Service regarding what level of security to provide at the Conley Post Office, and
as particularly alleged by Plaintiff, whether to “adhere to the Postal Service
mandate of providing armed personnel to accompany the mail transporters while
delivering mail at the Conley Post Office.” While Plaintiff argues that the Postal
Service had established a fixed “policy” of stationing armed guards at the Conley
Post Office and had no discretion to fail to adhere to this regulation, the Court
agrees with Defendants that Plaintiff only alleges a temporary practice of
providing armed guards for several weeks, a practice which the Postal Service
chose to discontinue due to resource allocation. This does not show a “federal
statute, regulation, or policy [that] specifically prescribes a course of action
embodying a fixed or readily ascertainable standard.” Hughes, 110 F.3d at 768.
Instead, the facts alleged show the exercise of day-to-day management or
operational duties which require the use of choice or judgment and thus constitute
discretionary acts. See Gaubert, 499 U.S. at 323.
Under the second part of the test, the Court must decide whether the
judgment afforded postal employees regarding security measures is the type of
judgment that the discretionary function exception was designed to shield.
Plaintiff argues that the decision to forego, for fiscal reasons, the routine security
measures already implemented at the planning level is not the kind of policy
decision protected by the discretionary function exception. Here, the focus is on
whether the challenged actions are “susceptible to policy analysis.” Powers, 996
F.2d at 1125 (quotation omitted).
Protected “[d]iscretionary conduct is not
confined to the policy or planning level.” United States v. Gaubert, 499 U.S. 315,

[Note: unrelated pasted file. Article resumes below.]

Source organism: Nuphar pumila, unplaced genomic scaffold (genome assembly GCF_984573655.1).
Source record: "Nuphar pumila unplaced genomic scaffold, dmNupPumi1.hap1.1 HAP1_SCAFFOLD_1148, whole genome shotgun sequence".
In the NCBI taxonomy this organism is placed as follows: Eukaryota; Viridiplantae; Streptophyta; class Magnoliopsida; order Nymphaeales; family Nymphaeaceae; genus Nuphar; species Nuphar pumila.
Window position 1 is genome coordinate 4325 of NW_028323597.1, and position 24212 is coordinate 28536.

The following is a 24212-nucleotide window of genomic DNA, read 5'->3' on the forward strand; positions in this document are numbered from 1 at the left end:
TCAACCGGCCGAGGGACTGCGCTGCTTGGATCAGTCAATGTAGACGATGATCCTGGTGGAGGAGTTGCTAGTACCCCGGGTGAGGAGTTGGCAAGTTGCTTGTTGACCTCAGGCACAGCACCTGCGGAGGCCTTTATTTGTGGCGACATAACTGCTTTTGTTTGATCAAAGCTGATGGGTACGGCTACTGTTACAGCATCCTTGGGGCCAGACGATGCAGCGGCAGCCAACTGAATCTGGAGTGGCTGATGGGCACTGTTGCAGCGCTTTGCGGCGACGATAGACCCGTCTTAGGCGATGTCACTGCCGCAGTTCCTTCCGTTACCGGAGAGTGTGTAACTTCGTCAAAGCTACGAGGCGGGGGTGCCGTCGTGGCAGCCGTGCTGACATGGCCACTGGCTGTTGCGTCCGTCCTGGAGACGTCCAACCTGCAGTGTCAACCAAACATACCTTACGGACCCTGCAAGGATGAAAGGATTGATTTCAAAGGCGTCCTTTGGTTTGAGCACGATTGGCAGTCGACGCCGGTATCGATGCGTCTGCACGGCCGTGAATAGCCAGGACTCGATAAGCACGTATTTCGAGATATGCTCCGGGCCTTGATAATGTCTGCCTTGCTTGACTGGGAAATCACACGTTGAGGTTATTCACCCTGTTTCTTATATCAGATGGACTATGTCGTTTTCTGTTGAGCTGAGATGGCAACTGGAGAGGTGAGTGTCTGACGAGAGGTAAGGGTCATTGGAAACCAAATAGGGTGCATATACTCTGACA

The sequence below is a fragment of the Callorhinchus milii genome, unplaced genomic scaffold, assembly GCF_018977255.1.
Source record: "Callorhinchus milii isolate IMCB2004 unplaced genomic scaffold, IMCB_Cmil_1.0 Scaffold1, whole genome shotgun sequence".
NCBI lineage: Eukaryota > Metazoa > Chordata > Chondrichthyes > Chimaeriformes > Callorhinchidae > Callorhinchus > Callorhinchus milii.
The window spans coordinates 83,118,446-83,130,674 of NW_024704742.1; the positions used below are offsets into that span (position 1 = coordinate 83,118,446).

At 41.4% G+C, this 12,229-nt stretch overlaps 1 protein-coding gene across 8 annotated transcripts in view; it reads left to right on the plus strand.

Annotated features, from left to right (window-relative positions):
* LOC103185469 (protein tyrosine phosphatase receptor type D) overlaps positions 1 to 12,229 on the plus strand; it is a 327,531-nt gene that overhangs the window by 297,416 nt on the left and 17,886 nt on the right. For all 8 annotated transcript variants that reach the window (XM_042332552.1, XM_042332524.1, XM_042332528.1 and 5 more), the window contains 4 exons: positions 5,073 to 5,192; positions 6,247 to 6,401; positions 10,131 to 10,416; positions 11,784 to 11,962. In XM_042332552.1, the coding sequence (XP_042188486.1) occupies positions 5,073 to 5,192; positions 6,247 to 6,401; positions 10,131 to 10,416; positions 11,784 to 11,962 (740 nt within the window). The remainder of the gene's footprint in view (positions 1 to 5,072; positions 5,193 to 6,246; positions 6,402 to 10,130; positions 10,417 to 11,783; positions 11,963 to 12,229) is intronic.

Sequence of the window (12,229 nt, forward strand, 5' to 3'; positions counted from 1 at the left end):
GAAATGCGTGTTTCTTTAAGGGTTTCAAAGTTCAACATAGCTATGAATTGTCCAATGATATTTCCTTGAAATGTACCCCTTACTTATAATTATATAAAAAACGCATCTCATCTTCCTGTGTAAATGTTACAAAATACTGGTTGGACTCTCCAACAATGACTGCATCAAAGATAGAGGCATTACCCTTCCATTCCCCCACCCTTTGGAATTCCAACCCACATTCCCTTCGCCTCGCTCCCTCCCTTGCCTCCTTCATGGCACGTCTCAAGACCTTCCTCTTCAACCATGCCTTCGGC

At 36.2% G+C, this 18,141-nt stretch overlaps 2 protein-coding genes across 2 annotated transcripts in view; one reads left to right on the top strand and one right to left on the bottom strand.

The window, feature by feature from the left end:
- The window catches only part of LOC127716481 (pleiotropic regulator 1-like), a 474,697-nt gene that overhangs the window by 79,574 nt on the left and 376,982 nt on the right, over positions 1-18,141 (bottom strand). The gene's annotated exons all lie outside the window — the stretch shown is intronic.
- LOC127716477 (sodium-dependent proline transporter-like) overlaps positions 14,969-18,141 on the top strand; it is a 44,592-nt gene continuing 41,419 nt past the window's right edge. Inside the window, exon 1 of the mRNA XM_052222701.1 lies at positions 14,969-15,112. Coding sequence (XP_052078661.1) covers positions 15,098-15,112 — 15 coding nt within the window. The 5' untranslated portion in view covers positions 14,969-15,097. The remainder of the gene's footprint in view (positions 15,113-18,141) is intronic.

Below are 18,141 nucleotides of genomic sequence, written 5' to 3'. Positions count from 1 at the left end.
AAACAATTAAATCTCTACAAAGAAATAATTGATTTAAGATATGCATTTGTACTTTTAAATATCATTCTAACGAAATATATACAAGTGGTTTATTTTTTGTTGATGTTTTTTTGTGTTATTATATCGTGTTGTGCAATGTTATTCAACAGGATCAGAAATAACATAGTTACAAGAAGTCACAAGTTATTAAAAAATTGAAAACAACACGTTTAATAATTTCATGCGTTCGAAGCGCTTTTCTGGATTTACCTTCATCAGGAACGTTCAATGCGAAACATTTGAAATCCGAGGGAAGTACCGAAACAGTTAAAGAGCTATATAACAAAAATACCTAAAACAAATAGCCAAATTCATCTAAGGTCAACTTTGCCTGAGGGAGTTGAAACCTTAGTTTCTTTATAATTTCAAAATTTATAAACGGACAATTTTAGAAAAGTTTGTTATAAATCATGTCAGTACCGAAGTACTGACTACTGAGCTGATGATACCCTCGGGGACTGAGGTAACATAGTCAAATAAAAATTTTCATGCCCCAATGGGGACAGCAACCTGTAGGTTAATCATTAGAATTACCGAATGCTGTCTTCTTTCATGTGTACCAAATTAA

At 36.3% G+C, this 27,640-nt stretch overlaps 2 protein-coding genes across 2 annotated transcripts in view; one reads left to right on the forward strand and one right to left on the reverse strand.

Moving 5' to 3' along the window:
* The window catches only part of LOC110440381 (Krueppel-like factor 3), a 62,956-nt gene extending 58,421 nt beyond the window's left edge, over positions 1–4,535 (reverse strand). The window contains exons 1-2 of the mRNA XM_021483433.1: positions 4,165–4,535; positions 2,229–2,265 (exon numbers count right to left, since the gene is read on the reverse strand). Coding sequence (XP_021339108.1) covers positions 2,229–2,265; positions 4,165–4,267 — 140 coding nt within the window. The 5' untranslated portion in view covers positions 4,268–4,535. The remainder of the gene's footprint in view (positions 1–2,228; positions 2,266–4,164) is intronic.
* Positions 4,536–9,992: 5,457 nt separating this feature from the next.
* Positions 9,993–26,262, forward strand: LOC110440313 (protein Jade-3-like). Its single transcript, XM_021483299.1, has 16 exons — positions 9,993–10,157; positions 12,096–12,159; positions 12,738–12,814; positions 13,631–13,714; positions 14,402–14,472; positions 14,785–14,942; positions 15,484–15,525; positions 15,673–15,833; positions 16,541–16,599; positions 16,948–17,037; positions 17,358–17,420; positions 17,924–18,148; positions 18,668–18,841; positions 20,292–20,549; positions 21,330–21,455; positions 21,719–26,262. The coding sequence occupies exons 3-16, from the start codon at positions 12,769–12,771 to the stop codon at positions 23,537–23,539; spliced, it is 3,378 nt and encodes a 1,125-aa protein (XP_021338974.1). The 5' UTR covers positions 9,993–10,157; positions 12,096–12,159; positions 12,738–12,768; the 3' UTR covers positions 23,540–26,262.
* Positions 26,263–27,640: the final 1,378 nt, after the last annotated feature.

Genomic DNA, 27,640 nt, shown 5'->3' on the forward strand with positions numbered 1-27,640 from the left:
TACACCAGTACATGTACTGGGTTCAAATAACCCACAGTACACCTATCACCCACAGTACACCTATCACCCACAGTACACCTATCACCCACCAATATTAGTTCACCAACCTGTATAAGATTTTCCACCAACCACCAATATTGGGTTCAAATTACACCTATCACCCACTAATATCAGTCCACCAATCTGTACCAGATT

325, 111 S. Ct. 1267, 113 L. Ed. 2d 335 (1991). “Day-to-day management ...
regularly requires judgment as to which of a range of permissible courses is the
wisest.” Id. In this case, Plaintiff alleges that the decision to discontinue the
provision of armed guards at the Conley Post Office was not the kind of policy
decision protected by the discretionary function exception and was not a policy
decision of the nature and quality that Congress intended to shield from tort
liability under the second prong of the discretionary function exception. As the
Eleventh Circuit held in Hughes, in the context of post office security, such
decisions are precisely the type of policy determinations covered by the
discretionary function exception:
Decisions involving security at post offices are a fundamental part of
the economic and social policy analysis required to achieve [the Postal
Service’s statutory] goals…. Postal employees must decide how to
allocate resources so as to best serve customers in a prompt, reliable,
and efficient manner. While financial considerations alone may not
make a decision one involving policy, such considerations are
particularly relevant to the Postal Service….We will not second guess
the Postal Service's resource allocation decisions here.
110 F.3d at 768-69.
Decisions by the Postal Service regarding security at post offices fall within
the discretionary function exception of the FTCA, and the Court lacks subject
matter jurisdiction over Plaintiff’s action.
For the reasons set forth above, Defendants’ Motion to Dismiss the First
Amended Complaint [Doc. No. 5] is hereby GRANTED.
SO ORDERED this 10th day of September, 2015.
s/ CLARENCE COOPER
HONORABLE CLARENCE COOPER
SENIOR UNITED STATES DISTRICT JUDGE
/s/ GABRIEL A. MENDEL
Gabriel A. Mendel
Assistant U.S. Attorney
600 United States Courthouse
75 Spring Street, S.W.
Atlanta, Georgia 30303
Voice: (404) 581-6000
Facsimile: (404) 581-4667
Attorney for Defendants
/s/ FELICIA P. ROWE
Felicia P. Rowe
Rowe & Rowe LLC
4500 Hugh Howell Road
Tucker, GA 30084
(404) 508-1118 phone
(404) 508-2343 fax
Attorney for Plaintiff